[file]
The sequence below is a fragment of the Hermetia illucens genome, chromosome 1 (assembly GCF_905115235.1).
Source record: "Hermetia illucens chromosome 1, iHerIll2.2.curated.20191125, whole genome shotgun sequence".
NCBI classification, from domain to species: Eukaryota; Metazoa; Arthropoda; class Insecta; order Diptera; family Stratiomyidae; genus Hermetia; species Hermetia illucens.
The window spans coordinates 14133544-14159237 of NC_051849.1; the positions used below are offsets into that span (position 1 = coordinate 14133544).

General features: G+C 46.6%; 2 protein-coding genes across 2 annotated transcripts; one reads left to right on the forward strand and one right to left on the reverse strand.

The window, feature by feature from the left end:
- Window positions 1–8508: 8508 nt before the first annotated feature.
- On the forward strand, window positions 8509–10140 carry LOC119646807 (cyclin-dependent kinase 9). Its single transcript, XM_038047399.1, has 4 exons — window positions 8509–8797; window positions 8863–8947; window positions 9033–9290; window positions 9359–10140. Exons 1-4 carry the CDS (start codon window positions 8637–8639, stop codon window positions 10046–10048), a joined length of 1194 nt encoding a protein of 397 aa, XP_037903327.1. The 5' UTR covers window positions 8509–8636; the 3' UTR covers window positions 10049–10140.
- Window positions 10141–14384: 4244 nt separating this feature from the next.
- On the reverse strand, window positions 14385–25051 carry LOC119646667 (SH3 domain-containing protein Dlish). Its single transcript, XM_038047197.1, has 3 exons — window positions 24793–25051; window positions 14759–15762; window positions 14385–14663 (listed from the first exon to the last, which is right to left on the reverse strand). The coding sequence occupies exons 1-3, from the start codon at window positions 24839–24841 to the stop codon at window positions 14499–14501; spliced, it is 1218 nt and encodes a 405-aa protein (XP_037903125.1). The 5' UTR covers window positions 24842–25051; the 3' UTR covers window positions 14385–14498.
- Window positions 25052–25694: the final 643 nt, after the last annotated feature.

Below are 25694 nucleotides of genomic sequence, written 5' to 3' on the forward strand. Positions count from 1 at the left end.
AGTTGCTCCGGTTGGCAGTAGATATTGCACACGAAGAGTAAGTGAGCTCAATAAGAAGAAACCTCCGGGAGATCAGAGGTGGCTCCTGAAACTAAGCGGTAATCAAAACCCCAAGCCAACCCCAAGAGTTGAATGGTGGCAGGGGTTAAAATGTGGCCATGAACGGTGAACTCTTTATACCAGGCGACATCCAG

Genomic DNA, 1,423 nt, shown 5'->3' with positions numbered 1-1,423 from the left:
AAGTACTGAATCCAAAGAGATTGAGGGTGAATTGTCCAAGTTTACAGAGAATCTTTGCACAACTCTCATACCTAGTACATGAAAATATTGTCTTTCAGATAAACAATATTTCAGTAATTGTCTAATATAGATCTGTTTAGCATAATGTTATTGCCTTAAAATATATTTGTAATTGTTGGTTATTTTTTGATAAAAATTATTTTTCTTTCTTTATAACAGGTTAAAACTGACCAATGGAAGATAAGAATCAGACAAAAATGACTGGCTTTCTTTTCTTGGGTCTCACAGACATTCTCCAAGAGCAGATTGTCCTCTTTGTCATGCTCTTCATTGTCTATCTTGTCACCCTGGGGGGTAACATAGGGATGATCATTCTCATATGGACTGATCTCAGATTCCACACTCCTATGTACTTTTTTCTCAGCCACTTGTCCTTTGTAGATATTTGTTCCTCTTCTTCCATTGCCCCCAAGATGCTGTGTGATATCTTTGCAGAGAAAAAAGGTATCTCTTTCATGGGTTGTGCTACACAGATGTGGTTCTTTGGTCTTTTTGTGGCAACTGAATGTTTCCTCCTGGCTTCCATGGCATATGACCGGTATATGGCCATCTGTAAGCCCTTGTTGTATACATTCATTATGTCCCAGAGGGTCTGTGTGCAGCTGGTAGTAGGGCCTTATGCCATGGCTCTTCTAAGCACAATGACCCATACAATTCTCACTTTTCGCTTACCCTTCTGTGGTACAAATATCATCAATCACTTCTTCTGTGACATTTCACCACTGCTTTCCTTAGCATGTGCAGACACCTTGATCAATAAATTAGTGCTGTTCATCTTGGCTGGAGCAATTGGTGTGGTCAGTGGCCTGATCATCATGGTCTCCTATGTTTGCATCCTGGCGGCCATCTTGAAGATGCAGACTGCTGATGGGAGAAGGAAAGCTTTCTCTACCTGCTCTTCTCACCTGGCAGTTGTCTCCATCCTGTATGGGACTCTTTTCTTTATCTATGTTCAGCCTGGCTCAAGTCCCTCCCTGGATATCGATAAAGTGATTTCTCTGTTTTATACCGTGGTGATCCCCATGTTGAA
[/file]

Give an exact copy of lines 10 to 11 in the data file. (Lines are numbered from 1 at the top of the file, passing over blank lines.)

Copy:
- On the reverse strand, window positions 14385–25051 carry LOC119646667 (SH3 domain-containing protein Dlish). Its single transcript, XM_038047197.1, has 3 exons — window positions 24793–25051; window positions 14759–15762; window positions 14385–14663 (listed from the first exon to the last, which is right to left on the reverse strand). The coding sequence occupies exons 1-3, from the start codon at window positions 24839–24841 to the stop codon at window positions 14499–14501; spliced, it is 1218 nt and encodes a 405-aa protein (XP_037903125.1). The 5' UTR covers window positions 24842–25051; the 3' UTR covers window positions 14385–14498.
- Window positions 25052–25694: the final 643 nt, after the last annotated feature.